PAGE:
Jul 11

Sleeping with the Gods


The Yucatan Peninsula is a large flat chunk of land completely covered in dense steamy jungle.  Leaving Tenosique, Tony and I had the task of crossing this large sea of green, about 700 km of it, to reach the most western coast of Mexico, and the Caribbean sea.

But we would not just be crossing through a jungle, we would also be passing through El Mundo Maya, The Mayan World, as this entire of area of Mexico, Guatemala, and Belize is absolutely peppered with the remains of the once expansive and powerful Mayan civilisation.

The Maya civilisation was established as far back as 2000 BC, but during what is known as the Classic Period from 250 AD to 900 AD, their cities flourished. It was during this time that everybody got to have their own personal Pyramid, complete with TV, A/C, a heated pool, and continental breakfast.

When the Mayan weren’t busy draining six packs and watching the ballgame from the tops of their humble abodes, they busied themselves by munching on psychedelic mushrooms –   a daily ritual which would usually be followed by a healthy dose of stargazing and placing bets on which year the world would end.

Tony poses in Calakmul, the nice man at the entrance let me bring in the bike.

Yes, the Mayans had it pretty good, largely thanks to their firm grasp of economics.  As a matter of fact, their economic model is still being used in many countries in the world today.  The way it functioned was simple:  A small privilege wealthy elite controlled the politics and were know as job creators.  They created thousands of jobs by putting the large, uneducated, lower class to work building large pyramids as well as their weekend homes in the Hamptons.  In this way, the wealth would trickle down from the very wealthy to the very poor, and everyone would be happy.  Things were a little bit too good though in the Mayan world, and so often Mayan cities would busy themselves by sending their young men to fight wars with other mayan cities, or by appeasing the gods with the blood of young boys who – it is believed – likely had pre-existing conditions from birth that made them ineligible for healthcare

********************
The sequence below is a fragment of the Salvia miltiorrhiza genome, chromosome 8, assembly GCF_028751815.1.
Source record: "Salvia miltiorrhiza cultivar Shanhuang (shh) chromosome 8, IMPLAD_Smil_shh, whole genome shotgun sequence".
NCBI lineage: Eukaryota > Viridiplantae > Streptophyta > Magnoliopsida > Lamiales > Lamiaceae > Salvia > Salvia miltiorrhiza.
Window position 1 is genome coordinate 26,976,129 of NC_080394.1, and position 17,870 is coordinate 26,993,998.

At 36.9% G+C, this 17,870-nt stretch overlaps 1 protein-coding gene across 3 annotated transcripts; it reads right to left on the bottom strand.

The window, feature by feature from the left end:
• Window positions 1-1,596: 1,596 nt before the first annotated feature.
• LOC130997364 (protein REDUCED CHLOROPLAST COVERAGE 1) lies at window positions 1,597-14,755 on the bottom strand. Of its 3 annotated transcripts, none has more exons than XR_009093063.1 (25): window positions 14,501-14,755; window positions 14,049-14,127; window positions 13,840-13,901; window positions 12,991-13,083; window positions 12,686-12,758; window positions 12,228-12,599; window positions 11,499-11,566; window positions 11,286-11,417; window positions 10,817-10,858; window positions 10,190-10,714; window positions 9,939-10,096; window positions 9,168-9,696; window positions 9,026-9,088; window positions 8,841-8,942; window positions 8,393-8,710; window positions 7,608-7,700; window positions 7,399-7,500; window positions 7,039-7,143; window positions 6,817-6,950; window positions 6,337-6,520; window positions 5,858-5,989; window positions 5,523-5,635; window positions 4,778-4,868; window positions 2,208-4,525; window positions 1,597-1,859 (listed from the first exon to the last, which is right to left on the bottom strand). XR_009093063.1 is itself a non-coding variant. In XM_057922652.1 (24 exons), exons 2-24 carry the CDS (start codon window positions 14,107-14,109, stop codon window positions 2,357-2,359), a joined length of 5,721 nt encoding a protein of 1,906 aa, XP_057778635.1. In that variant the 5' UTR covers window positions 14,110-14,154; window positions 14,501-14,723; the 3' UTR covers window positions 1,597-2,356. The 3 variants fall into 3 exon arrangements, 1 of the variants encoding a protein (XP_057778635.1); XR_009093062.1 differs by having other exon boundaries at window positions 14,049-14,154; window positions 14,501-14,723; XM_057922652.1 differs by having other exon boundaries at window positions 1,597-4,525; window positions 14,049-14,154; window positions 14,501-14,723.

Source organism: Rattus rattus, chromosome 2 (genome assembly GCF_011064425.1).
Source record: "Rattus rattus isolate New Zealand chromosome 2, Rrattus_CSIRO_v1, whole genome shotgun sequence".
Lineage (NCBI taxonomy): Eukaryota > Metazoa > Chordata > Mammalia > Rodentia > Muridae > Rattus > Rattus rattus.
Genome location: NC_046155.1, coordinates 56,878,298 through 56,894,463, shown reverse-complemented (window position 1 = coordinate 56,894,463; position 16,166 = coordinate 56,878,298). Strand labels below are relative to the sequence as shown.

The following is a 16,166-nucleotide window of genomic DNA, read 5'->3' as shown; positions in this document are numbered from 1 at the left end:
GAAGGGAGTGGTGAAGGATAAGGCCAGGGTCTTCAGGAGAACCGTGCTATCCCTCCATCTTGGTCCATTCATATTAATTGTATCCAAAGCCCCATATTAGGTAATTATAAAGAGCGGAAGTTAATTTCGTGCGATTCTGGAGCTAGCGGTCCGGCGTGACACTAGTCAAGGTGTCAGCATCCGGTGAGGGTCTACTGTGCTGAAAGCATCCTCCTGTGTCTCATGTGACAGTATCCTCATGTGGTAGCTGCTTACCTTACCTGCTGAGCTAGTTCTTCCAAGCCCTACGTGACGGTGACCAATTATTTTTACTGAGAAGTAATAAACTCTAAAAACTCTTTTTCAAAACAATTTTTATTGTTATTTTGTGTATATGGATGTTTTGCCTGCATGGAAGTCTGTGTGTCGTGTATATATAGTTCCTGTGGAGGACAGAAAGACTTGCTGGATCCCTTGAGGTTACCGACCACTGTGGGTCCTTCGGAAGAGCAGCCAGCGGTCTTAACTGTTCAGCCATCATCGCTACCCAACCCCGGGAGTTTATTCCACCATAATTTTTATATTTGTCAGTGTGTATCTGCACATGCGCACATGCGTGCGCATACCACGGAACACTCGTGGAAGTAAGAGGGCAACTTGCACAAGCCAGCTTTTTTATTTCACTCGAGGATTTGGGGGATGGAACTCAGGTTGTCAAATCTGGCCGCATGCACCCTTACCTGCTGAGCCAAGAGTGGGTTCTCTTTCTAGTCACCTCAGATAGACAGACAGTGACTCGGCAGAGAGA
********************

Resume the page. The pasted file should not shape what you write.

It was a never-ending Spring Break party in the Mayan world, though apparently a 1,000 year bender was too much for some, and the civilization began to decline so that by 1500s when the Spanish arrived with their funky beards, exotic fashion, and guns, they found everyone suffering from one of the worst collective come-downs the world has ever seen.  They did not approve of this kind of debauchery and so they quickly went about to set things right by fucking the women, shooting the men, and giving

Route to Chetumal from Tenosique

everyone their weird foreign diseases while they searched for gold.  The party was over and to make matters worse, the arrival of the Spaniards was also marked by a collapse of the property market.  Pyramids and residences that were once considered to be prime real estate – and a solid investment opportunity – were abandoned and left rotting in the jungle

And so it came it to be in the year 2012, that I – a simple traveler – found myself sleeping on top of a pyramid in the ancient Mayan city of Kohunlich.  I am happy to report that the jungle views remain fantastic.  Unfortunately though, they no longer offer the continental breakfast.

My very own city

This stage is called Operation: Glorious Ruination for a reason.  There are a lot of ruins.  Already on this stage I have visited Palenque, Tikal, and the more isolated city of Calakmul (to get to Calakmul one must turn off the highway when you reach The Middle of Nowhere, and then keep going another 63 km down The Road to That Place Past The Middle of Nowhere.)  Still though, I wanted to visit some of the smaller, less visited cities as well, and so I turned off the highway once again to head (only 9km) to the ruins of Kohunlich.